December 2008

Sudanese Scholarship Recipient Navigates First Semester at GW

Student organization Banaa coordinated a full scholarship at GW for Makwei Mabioor Deng, a refugee from Sudan.

By Jaime Ciavarra

Makwei Mabioor Deng has experienced culture shock like few other freshmen. The 22-year-old who spent 16 years in a refugee camp after fleeing his village in war-torn southern Sudan is now acclimating to American college life—from learning how to search books in a library to discovering the basics of indoor plumbing.

Deng, who arrived on campus this fall, was awarded a full scholarship to GW thanks to the efforts of the student organization Banaa, the Sudan Educational Empowerment Network. The scholarship comes with the caveat that after Deng completes his education, he must return to his native Sudan to work in public service promoting peace.

“I see this as an opportunity for me to further my education,” Deng says, “but also to help myself, my people, and my country.”

Founded in 2006 by four GW students—Justin Zorn, Jeff DeFlavio, Evan Faber, and Neil Padukone—Banaa has a mission of matching Sudanese refugees and university scholarships in the United States with the goal of equipping them with the knowledge and skills needed to address the complex conflicts of their homeland. An Arabic word, Banaa means to create or build.

“Banaa is an attempt to empower Sudanese nationals who grasp the conflict’s complexity and nuance,” says DeFlavio. “We aim to support individuals who are best suited to address the roots of violence in the region.”

Now with chapters on 35 campuses across the country, Banaa has attracted such prominent supporters as former secretary of state Madeleine K. Albright. In September, it received an award from the Clinton Global Initiative, a nonpartisan program that promotes global action.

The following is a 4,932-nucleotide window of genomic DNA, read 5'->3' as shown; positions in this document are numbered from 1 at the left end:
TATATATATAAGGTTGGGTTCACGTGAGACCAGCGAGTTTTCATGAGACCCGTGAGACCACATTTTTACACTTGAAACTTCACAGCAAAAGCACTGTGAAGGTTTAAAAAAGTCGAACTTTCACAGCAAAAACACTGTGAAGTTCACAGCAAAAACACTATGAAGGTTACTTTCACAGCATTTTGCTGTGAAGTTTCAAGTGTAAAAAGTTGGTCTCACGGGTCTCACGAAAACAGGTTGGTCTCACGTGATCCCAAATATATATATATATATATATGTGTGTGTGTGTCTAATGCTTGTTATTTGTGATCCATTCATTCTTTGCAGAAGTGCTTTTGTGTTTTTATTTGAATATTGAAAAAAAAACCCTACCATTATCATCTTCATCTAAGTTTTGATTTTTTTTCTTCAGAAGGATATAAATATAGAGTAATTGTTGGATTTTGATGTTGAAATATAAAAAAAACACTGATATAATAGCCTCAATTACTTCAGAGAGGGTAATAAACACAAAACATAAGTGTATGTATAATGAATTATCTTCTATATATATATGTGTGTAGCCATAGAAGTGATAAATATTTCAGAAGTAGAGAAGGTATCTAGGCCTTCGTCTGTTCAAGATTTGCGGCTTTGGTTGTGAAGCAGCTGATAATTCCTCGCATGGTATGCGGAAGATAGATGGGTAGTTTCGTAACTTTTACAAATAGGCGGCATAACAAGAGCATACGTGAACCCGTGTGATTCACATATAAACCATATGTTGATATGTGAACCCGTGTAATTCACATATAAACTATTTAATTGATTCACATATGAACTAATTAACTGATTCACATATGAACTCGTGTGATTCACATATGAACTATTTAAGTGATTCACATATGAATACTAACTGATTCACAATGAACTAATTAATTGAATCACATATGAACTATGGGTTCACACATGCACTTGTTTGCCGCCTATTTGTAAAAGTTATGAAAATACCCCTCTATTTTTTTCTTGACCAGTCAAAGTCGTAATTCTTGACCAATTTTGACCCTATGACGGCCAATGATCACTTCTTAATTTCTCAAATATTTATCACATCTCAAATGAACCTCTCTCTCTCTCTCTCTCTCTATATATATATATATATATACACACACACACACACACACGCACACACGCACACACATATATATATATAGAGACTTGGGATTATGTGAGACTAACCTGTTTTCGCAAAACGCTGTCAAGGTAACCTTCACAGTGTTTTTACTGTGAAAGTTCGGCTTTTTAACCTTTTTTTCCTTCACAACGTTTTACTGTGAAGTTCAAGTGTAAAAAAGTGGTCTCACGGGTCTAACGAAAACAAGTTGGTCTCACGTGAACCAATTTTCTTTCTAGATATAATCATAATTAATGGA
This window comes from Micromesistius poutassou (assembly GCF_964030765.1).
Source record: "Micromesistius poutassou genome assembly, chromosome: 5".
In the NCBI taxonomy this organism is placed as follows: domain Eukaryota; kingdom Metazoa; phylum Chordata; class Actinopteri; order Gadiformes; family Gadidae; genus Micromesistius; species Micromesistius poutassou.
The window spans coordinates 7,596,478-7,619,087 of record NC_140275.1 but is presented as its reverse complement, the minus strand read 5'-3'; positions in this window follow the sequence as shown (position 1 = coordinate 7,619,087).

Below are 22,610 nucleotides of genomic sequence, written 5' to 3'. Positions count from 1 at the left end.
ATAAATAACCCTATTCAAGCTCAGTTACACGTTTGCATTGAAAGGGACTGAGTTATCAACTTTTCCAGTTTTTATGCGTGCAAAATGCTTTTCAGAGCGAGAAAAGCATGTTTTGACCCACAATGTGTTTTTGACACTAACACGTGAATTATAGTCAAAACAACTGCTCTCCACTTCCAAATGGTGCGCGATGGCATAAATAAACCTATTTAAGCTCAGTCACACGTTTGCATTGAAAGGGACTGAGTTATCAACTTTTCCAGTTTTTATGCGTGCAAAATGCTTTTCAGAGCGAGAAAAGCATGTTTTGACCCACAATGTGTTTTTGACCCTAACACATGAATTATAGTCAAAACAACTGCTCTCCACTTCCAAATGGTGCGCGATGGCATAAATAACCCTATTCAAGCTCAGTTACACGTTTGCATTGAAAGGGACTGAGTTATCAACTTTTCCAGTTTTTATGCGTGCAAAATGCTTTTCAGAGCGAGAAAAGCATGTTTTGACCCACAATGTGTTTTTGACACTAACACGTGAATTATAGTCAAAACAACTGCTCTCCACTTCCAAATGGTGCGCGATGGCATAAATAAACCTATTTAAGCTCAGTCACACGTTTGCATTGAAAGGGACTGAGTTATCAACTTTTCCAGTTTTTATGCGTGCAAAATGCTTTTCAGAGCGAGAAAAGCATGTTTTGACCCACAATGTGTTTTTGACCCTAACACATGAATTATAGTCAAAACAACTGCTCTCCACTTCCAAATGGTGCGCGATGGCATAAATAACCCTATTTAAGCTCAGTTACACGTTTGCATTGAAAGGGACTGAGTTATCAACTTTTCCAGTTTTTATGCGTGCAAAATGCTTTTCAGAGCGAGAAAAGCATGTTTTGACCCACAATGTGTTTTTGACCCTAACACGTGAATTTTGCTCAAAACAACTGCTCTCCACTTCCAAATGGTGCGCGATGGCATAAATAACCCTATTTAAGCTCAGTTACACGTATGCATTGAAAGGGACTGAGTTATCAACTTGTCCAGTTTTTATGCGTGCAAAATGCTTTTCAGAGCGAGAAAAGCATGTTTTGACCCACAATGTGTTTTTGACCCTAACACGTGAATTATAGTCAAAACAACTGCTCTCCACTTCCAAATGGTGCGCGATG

Deng is the first Banaa scholar and an ambassador for a program that he says has given him an unprecedented opportunity. Just a few months ago Deng was living in the Kakuma refugee camp in Kenya, where life was difficult and college nearly impossible to imagine. He arrived on GW’s campus never having seen a microwave oven or a washing machine, and was led around town by Banaa organizers who taught him how to do everything from order food at a restaurant to enter his residence hall with an ID card.

In class, though, Deng feels at home. He has always thrived in school, and at the refugee camp he earned top marks at a Jesuit secondary school. Having no means to attend college, Deng began teaching at the camp while searching for scholarships. He never dreamed his efforts would take him to a U.S. university—but here he is, living on the Mount Vernon Campus and spending long hours studying, determined to excel.

An economics and international affairs major, Deng aspires to go to law school so that he can help craft a Sudanese constitution that supports a fair and impartial judicial system. An effective legal structure, he says, will help solve problems outside of the battlefield.

Zach Hindin, a GW junior and Banaa organizer, says Deng stood out from other applicants because of his passion for learning and his commitment to change.

“He had a real, articulate, and demonstrated desire to go back and use what he has learned,” Hindin says. “GW is really integral to this because of its connection to the city and policymakers who work on peace development.”
From Capitol Hill to campus, Deng still needs a map to navigate the city. But in life, Deng knows where he is going, and he says GW is helping him find his path.

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